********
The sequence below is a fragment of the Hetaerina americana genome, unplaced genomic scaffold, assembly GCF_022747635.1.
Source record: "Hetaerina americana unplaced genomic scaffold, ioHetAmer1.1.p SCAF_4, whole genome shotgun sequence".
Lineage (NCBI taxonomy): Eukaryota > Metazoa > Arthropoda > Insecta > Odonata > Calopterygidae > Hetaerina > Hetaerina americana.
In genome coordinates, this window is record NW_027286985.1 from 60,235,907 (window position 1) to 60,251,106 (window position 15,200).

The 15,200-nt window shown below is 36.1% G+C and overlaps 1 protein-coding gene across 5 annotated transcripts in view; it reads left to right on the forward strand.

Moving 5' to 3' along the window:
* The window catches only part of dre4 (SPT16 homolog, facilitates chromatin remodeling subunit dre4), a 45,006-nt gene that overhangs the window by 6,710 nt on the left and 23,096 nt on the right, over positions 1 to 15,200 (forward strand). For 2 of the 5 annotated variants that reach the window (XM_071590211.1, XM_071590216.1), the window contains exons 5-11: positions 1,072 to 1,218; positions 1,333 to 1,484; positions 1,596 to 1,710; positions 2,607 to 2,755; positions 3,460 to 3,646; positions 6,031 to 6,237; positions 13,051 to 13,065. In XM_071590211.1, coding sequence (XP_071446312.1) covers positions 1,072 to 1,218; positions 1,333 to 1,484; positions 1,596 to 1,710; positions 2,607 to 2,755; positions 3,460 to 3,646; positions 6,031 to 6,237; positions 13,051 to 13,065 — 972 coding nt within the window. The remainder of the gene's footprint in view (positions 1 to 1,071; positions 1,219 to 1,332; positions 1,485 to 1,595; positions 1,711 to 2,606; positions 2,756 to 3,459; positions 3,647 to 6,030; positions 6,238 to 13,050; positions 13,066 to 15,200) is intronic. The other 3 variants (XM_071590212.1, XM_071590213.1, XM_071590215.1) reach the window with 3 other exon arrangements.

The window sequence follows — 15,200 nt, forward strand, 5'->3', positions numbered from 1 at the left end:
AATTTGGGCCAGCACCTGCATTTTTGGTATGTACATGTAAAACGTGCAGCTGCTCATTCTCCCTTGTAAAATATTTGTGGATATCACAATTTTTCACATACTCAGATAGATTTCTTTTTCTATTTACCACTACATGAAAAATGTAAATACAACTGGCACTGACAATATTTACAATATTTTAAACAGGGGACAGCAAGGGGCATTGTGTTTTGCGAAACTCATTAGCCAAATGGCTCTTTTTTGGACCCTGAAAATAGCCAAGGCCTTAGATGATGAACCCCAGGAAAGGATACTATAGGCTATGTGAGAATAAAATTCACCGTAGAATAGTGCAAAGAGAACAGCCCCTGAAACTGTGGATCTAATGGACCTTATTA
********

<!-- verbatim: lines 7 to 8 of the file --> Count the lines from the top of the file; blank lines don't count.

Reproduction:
* The window catches only part of dre4 (SPT16 homolog, facilitates chromatin remodeling subunit dre4), a 45,006-nt gene that overhangs the window by 6,710 nt on the left and 23,096 nt on the right, over positions 1 to 15,200 (forward strand). For 2 of the 5 annotated variants that reach the window (XM_071590211.1, XM_071590216.1), the window contains exons 5-11: positions 1,072 to 1,218; positions 1,333 to 1,484; positions 1,596 to 1,710; positions 2,607 to 2,755; positions 3,460 to 3,646; positions 6,031 to 6,237; positions 13,051 to 13,065. In XM_071590211.1, coding sequence (XP_071446312.1) covers positions 1,072 to 1,218; positions 1,333 to 1,484; positions 1,596 to 1,710; positions 2,607 to 2,755; positions 3,460 to 3,646; positions 6,031 to 6,237; positions 13,051 to 13,065 — 972 coding nt within the window. The remainder of the gene's footprint in view (positions 1 to 1,071; positions 1,219 to 1,332; positions 1,485 to 1,595; positions 1,711 to 2,606; positions 2,756 to 3,459; positions 3,647 to 6,030; positions 6,238 to 13,050; positions 13,066 to 15,200) is intronic. The other 3 variants (XM_071590212.1, XM_071590213.1, XM_071590215.1) reach the window with 3 other exon arrangements.

The window sequence follows — 15,200 nt, forward strand, 5'->3', positions numbered from 1 at the left end: